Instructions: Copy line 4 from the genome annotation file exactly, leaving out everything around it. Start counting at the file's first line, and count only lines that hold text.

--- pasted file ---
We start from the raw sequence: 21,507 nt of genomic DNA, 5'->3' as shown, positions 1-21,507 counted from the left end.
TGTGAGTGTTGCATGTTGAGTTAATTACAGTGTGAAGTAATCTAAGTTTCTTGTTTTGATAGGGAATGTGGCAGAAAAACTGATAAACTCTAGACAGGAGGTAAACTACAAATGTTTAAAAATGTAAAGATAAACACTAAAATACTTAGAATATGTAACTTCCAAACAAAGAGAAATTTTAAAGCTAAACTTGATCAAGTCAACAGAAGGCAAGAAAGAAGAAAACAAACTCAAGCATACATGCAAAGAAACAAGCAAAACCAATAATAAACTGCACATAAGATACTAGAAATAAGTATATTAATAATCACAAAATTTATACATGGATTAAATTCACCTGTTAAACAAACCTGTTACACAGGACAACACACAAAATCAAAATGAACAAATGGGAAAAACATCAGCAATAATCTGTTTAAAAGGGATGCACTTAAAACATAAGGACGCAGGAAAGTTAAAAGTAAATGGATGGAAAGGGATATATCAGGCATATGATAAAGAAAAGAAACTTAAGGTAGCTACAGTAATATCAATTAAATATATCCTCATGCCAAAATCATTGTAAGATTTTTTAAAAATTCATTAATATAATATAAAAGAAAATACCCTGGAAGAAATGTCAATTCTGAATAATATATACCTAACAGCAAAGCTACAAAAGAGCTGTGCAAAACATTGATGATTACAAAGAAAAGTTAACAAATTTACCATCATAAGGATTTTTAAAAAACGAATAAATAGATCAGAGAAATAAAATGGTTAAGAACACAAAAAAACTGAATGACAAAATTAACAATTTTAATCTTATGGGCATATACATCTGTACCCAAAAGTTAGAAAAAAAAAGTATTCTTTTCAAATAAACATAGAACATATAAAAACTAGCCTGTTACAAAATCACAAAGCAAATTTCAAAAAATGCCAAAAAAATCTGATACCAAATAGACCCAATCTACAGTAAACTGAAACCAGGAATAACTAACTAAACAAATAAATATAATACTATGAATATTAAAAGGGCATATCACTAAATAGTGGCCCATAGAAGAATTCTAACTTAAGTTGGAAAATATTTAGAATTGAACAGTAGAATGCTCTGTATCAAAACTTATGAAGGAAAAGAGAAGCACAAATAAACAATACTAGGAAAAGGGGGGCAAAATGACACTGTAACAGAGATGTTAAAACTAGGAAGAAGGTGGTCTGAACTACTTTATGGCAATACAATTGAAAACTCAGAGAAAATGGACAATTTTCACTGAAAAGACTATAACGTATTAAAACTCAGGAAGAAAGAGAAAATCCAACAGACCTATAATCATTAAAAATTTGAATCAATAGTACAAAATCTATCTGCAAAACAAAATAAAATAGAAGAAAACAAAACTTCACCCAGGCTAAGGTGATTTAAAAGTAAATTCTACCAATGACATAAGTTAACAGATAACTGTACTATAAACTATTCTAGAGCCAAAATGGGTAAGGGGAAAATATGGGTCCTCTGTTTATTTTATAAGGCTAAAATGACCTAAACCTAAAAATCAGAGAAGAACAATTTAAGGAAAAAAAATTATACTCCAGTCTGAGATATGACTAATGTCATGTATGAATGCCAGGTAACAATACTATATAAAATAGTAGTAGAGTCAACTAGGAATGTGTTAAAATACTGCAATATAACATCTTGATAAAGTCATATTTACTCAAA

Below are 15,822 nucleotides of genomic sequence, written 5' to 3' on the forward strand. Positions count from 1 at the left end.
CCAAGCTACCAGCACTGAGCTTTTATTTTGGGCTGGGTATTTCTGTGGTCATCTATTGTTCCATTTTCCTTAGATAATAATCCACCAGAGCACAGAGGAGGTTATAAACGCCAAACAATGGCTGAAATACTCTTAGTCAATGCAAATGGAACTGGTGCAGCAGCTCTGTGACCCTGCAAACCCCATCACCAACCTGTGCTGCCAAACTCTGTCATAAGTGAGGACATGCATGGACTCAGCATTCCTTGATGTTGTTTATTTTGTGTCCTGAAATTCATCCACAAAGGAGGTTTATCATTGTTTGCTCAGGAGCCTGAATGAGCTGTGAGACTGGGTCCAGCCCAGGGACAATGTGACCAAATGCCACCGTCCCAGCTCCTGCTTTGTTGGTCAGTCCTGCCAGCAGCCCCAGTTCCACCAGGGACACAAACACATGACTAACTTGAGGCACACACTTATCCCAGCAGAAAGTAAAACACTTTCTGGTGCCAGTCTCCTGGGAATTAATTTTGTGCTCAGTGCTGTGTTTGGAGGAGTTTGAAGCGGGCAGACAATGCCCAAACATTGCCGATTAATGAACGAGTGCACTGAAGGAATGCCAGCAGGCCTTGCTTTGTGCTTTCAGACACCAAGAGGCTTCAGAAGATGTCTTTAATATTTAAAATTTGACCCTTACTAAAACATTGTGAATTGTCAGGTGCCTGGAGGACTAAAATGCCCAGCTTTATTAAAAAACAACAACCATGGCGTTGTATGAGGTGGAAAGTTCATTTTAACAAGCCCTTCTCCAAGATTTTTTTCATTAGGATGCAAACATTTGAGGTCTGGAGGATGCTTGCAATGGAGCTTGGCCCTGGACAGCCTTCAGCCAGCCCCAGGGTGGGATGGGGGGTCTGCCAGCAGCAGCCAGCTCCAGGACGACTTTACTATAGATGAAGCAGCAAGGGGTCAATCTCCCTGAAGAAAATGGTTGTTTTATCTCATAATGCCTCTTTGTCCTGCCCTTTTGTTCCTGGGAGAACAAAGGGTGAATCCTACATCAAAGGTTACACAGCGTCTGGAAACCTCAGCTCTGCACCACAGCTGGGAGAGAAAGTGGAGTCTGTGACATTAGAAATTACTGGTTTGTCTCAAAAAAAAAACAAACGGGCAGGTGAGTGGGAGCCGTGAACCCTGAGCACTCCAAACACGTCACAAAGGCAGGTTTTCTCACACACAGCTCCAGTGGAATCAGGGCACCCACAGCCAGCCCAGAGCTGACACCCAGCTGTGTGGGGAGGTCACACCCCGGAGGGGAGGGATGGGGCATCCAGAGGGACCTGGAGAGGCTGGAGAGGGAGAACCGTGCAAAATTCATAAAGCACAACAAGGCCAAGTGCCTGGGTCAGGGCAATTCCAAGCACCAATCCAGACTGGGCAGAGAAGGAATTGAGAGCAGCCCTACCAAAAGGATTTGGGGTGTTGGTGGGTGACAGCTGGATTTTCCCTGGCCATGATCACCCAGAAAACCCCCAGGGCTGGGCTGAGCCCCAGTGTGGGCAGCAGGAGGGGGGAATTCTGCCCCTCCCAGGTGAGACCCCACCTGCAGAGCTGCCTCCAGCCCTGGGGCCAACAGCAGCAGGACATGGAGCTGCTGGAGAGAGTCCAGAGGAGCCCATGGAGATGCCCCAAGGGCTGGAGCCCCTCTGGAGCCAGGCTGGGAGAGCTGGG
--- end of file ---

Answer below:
CCAAGCTACCAGCACTGAGCTTTTATTTTGGGCTGGGTATTTCTGTGGTCATCTATTGTTCCATTTTCCTTAGATAATAATCCACCAGAGCACAGAGGAGGTTATAAACGCCAAACAATGGCTGAAATACTCTTAGTCAATGCAAATGGAACTGGTGCAGCAGCTCTGTGACCCTGCAAACCCCATCACCAACCTGTGCTGCCAAACTCTGTCATAAGTGAGGACATGCATGGACTCAGCATTCCTTGATGTTGTTTATTTTGTGTCCTGAAATTCATCCACAAAGGAGGTTTATCATTGTTTGCTCAGGAGCCTGAATGAGCTGTGAGACTGGGTCCAGCCCAGGGACAATGTGACCAAATGCCACCGTCCCAGCTCCTGCTTTGTTGGTCAGTCCTGCCAGCAGCCCCAGTTCCACCAGGGACACAAACACATGACTAACTTGAGGCACACACTTATCCCAGCAGAAAGTAAAACACTTTCTGGTGCCAGTCTCCTGGGAATTAATTTTGTGCTCAGTGCTGTGTTTGGAGGAGTTTGAAGCGGGCAGACAATGCCCAAACATTGCCGATTAATGAACGAGTGCACTGAAGGAATGCCAGCAGGCCTTGCTTTGTGCTTTCAGACACCAAGAGGCTTCAGAAGATGTCTTTAATATTTAAAATTTGACCCTTACTAAAACATTGTGAATTGTCAGGTGCCTGGAGGACTAAAATGCCCAGCTTTATTAAAAAACAACAACCATGGCGTTGTATGAGGTGGAAAGTTCATTTTAACAAGCCCTTCTCCAAGATTTTTTTCATTAGGATGCAAACATTTGAGGTCTGGAGGATGCTTGCAATGGAGCTTGGCCCTGGACAGCCTTCAGCCAGCCCCAGGGTGGGATGGGGGGTCTGCCAGCAGCAGCCAGCTCCAGGACGACTTTACTATAGATGAAGCAGCAAGGGGTCAATCTCCCTGAAGAAAATGGTTGTTTTATCTCATAATGCCTCTTTGTCCTGCCCTTTTGTTCCTGGGAGAACAAAGGGTGAATCCTACATCAAAGGTTACACAGCGTCTGGAAACCTCAGCTCTGCACCACAGCTGGGAGAGAAAGTGGAGTCTGTGACATTAGAAATTACTGGTTTGTCTCAAAAAAAAAACAAACGGGCAGGTGAGTGGGAGCCGTGAACCCTGAGCACTCCAAACACGTCACAAAGGCAGGTTTTCTCACACACAGCTCCAGTGGAATCAGGGCACCCACAGCCAGCCCAGAGCTGACACCCAGCTGTGTGGGGAGGTCACACCCCGGAGGGGAGGGATGGGGCATCCAGAGGGACCTGGAGAGGCTGGAGAGGGAGAACCGTGCAAAATTCATAAAGCACAACAAGGCCAAGTGCCTGGGTCAGGGCAATTCCAAGCACCAATCCAGACTGGGCAGAGAAGGAATTGAGAGCAGCCCTACCAAAAGGATTTGGGGTGTTGGTGGGTGACAGCTGGATTTTCCCTGGCCATGATCACCCAGAAAACCCCCAGGGCTGGGCTGAGCCCCAGTGTGGGCAGCAGGAGGGGGGAATTCTGCCCCTCCCAGGTGAGACCCCACCTGCAGAGCTGCCTCCAGCCCTGGGGCCAACAGCAGCAGGACATGGAGCTGCTGGAGAGAGTCCAGAGGAGCCCATGGAGATGCCCCAAGGGCTGGAGCCCCTCTGGAGCCAGGCTGGGAGAGCTGGG